Since inception, wearable devices have been playing an important role in the medical field. They have been extensively used in remote monitoring and telemedicine. Now, surgery is another field where wearables are making their mark.
Assistance is when wearables are used to replace physical tasks encountered during surgery. This can include tasks performed while in a sterile environment or tasks in clinic. An example of surgical task replacement would be the use of an arm-mounted device to allow gesture control of a PACS system to allow synchronized review of cross-sectional imaging at the time of surgery without breaking sterility. Another example from the clinic would be the capture of objective range-of-motion data utilizing sensors integrated into a hand-held device that the surgeon carries.
Pixee, a France-based medical company, completed the first total knee replacement AR navigation system, solely guided by the Vuzix M400 AR Smart Glasses. The Vuzix M400 Smart Glasses running the Knee+ solution provided real time navigation throughout the surgery, displaying essential augmented reality information in the surgeon’s field of view.
Augmentation during surgery is the real-time provision of information to the surgeon during clinical or surgical procedures. A heads-up display of vital signs could be used during cardiac surgery, which allows recognition of specific instruments by operating room staff unfamiliar with complex equipment sets such as those used in orthopedic trauma surgery through visual recognition software. Diagnostic imaging such as a CT scan could be superimposed helping surgeons in the operating room perform image guided surgery.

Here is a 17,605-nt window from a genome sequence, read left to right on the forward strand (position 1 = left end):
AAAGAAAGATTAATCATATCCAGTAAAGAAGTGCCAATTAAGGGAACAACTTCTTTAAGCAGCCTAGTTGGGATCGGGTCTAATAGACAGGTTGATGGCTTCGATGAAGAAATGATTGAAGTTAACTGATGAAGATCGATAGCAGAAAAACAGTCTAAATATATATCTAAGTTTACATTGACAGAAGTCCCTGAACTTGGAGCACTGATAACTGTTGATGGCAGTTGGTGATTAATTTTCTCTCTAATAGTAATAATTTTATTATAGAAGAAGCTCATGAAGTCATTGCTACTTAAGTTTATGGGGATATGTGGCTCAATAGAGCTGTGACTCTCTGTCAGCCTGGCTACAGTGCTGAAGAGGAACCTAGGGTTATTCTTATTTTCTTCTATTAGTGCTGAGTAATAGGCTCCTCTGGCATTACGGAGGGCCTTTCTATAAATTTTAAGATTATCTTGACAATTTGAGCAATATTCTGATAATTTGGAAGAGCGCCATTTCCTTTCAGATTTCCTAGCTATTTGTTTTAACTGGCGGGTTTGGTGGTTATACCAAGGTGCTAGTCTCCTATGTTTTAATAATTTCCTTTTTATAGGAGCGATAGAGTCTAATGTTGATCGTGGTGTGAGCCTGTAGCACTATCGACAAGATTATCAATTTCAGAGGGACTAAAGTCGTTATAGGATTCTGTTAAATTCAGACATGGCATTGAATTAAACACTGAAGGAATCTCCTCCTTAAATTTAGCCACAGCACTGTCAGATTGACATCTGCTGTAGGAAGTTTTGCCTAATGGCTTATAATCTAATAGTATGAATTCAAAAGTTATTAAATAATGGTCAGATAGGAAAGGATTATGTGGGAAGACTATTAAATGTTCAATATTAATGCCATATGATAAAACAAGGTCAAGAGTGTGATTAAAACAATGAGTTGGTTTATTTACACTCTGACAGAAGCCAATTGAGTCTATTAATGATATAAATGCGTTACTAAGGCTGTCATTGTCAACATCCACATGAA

Wearables are being used for objectively measure the disease severity and it can be extended to be used during surgery. For example, a wearable device can track breathing and sleep patterns in patients before and after surgery to correct a deviated septum. This type of analysis has already been proposed in chronic obstructive lung disease monitoring and stroke recovery.
Wearable sensors enhance patient safety. Currently, after a surgery has been performed, the patient in the surgical ward is left unmonitored leaving them vulnerable to post-operative side effects. Using a wearable device to continuously monitor the patient can lower the risks of complications and potentially help the patient recover faster.
Risks and benefits of using wearables during surgery
Wearables bring both benefits and risks to the operating room. If properly used, they can greatly enhance accuracy and efficiency of a surgery. The surgical team can be helped by a wearable device for the real-time assessment of the patient. However, if they aren’t trained properly on how to handle a wearable, the results could be opposite.